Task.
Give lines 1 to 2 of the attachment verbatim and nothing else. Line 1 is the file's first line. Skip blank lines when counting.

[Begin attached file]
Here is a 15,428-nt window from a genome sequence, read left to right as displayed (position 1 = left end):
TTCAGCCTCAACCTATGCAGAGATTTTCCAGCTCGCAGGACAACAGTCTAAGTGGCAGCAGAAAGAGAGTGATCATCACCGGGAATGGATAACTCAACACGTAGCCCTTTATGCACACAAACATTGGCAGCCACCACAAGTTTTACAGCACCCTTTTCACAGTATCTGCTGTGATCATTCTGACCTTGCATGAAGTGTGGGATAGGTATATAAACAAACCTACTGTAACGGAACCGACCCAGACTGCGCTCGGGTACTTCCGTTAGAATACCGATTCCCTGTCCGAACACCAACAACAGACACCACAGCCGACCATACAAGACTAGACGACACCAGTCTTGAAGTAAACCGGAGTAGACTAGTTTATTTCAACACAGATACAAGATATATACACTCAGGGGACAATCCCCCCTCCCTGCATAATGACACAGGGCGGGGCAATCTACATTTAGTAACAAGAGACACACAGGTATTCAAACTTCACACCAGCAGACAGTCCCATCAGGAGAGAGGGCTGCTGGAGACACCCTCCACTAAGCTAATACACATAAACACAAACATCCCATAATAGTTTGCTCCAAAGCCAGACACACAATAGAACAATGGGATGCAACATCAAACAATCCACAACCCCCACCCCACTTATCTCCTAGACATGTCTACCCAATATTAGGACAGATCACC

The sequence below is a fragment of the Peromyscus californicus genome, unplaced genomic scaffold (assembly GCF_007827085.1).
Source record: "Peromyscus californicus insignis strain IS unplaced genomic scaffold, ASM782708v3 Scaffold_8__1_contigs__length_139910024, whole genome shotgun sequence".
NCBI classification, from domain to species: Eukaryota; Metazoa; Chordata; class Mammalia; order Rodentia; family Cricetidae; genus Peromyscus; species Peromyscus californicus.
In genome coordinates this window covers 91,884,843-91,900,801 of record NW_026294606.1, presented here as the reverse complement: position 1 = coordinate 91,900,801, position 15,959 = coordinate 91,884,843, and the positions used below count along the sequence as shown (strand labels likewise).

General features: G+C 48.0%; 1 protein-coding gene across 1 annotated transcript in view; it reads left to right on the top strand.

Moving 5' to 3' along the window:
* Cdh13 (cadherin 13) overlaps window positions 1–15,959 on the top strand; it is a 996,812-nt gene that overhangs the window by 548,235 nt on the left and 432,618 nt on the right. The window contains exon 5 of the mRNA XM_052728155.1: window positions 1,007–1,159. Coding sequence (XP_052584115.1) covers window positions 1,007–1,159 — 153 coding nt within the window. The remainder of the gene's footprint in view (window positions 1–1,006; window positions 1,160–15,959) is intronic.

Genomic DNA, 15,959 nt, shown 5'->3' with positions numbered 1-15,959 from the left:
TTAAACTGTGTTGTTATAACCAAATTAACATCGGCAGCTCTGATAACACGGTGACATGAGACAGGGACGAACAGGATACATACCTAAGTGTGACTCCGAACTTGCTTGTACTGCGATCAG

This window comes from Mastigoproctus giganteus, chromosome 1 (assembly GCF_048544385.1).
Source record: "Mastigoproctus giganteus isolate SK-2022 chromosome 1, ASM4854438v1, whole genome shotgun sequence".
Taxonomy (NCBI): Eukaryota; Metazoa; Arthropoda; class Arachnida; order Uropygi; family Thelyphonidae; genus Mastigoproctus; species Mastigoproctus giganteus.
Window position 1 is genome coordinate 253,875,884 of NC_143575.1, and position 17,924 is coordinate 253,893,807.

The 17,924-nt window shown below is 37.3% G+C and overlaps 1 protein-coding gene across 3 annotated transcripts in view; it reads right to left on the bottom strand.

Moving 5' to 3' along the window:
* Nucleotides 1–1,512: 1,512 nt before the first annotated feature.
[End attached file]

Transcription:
Here is a 15,428-nt window from a genome sequence, read left to right as displayed (position 1 = left end):
TTCAGCCTCAACCTATGCAGAGATTTTCCAGCTCGCAGGACAACAGTCTAAGTGGCAGCAGAAAGAGAGTGATCATCACCGGGAATGGATAACTCAACACGTAGCCCTTTATGCACACAAACATTGGCAGCCACCACAAGTTTTACAGCACCCTTTTCACAGTATCTGCTGTGATCATTCTGACCTTGCATGAAGTGTGGGATAGGTATATAAACAAACCTACTGTAACGGAACCGACCCAGACTGCGCTCGGGTACTTCCGTTAGAATACCGATTCCCTGTCCGAACACCAACAACAGACACCACAGCCGACCATACAAGACTAGACGACACCAGTCTTGAAGTAAACCGGAGTAGACTAGTTTATTTCAACACAGATACAAGATATATACACTCAGGGGACAATCCCCCCTCCCTGCATAATGACACAGGGCGGGGCAATCTACATTTAGTAACAAGAGACACACAGGTATTCAAACTTCACACCAGCAGACAGTCCCATCAGGAGAGAGGGCTGCTGGAGACACCCTCCACTAAGCTAATACACATAAACACAAACATCCCATAATAGTTTGCTCCAAAGCCAGACACACAATAGAACAATGGGATGCAACATCAAACAATCCACAACCCCCACCCCACTTATCTCCTAGACATGTCTACCCAATATTAGGACAGATCACC